State breaks promise to fix mud schools

“We lost hope that we will ever receive a better school from government”

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Photo of a classroom full of young kids
An overcrowded grade R class at Dedeni Primary School. Photo supplied

A year ago in July, after a student posted photographs on a social network of the mud school they attend, government officials visited Mbabalana Senior Primary to see for themselves. After seeing the conditions, a new school was promised.

The officials were from the Eastern Cape Department of Education (OR Tambo district), provincial government, and the Presidency. But teachers say they have heard nothing since, except in November 2016, when officials came to count the number of learners and left.

“I’ve been calling the district offices since January. No one is telling me anything,” said a teacher.

Mbabalana is a state primary school located at Machibi Agricultural Authority, Port St Johns. The school has 278 learners from grade R to grade seven. It has three toilets, none of which have doors – one each for teachers, boys and girls. The school has no piped water and relies on rainwater. Learners are asked to bring water from home. With only five teachers hired by the department, some classes are combined.

Photo of collapsing school building
Mud classrooms at Mbabalana Senior Primary School in Port St Johns. The education department promised to build classrooms last year. Photo supplied

The school was built by parents in early 1970s; three mud classrooms at first. In 2005, Port St Johns local municipality added four classrooms; three with bricks, but they were very small.

By 2010, the mud classrooms were collapsing. Parents donated R100 each and volunteered their time to collect water from a dam. They started to build four more classrooms, but struggled to finish them.

A private company is now helping with flooring. Ceilings, windows and plastering for the walls are still needed.

“We lost hope that we will ever receive a better school from government,” said a teacher.

Dedeni Senior Primary School, Lusikisiki

A similar situation prevails at Dedeni Senior Primary School in Dedeni Village, Lusikisiki, Port St Johns. In 2006, parents built seven mud classrooms. For roofing, each home donated R20. The principal donated part of her salary and the ward councillor at the time donated R2,000 from his own pocket. The money was used to buy zinc sheets and poles.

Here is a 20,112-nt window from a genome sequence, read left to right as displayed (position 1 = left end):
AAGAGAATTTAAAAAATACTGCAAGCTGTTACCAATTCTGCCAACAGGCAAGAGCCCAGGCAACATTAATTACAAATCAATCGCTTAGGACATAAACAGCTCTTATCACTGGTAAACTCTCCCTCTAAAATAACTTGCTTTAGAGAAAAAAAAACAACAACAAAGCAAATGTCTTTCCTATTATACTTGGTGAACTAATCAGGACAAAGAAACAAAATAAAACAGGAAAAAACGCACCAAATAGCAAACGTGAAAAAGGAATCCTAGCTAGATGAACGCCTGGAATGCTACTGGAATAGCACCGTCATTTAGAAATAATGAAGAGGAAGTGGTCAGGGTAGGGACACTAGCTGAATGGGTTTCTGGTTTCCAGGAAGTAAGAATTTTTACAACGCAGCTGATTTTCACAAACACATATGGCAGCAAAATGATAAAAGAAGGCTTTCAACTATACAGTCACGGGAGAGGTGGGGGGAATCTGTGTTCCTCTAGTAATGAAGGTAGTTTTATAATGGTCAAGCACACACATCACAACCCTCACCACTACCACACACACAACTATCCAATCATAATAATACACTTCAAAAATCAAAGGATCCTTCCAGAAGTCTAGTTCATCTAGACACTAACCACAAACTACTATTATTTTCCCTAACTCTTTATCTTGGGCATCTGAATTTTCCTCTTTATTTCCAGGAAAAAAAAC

School Governing Body Chairperson Mzingisi Bomela said, “As parents we decided to stand up for our children’s future. We didn’t want them to end up like us. We did not go to school because schools were far.”

He said there used to be only one primary school ten kilometres away. Because of the distance, children only started going to school when they were older than ten. “That caused a lot of drop out and most children ended up not going to school,” Bomela said.

The parents have very limited resources as most rely on social grants. They had hoped government would intervene.

Photo of school children learning outside
Learning under the trees at Dedeni Senior Primary School. The school principal’s car is used to prop up the blackboard. Photo supplied

Today, Dedeni has 223 students from grade R to grade seven and seven teachers. The mud classrooms are overcrowded and collapsing. Classes are given under trees if the weather is good. If it rains, classes take place in the church hall. For a staff room, the teachers have a desk under a tree where they meet. The principal’s car is used to prop up a blackboard.

The school relies on rainwater from a tank and a nearby dam. There is one toilet. It is used by teachers. The children relieve themselves in the bushes.

A teacher said many emails had been sent to the provincial MEC for education, Mandla Makupula. In 2013, his office said officials would be sent to check the school and temporary classrooms would be delivered.

Nothing came of it.

GroundUp learned about Dedeni from NGO Umanyano Lwabaphulaphu coordinator Modi Maqabaza. He has sent emails to Makupula and Eastern Cape Premier Phumulo Masualle, but neither have responded.

“We already bought bricks to assist in building the school through money donated by our members, but the material is not enough to build the whole school,” he said.

GroundUp has spent two weeks trying to get comment from various government parties involved.

The official from the presidency who visited the school said he could not talk directly to the media.

The spokesperson for the Eastern Cape Department of Education, Malibongwe Mtima, had told GroundUp that officials would be sent to the two schools on Friday (last week) after which he could respond to queries sent to him two weeks ago. The schools say no officials pitched up.

Photo of school children drinking water from blue plastic drums
Learners at Dedeni Senior Primary drink water they collect from a nearby dam. Photo supplied
TOPICS:  Education

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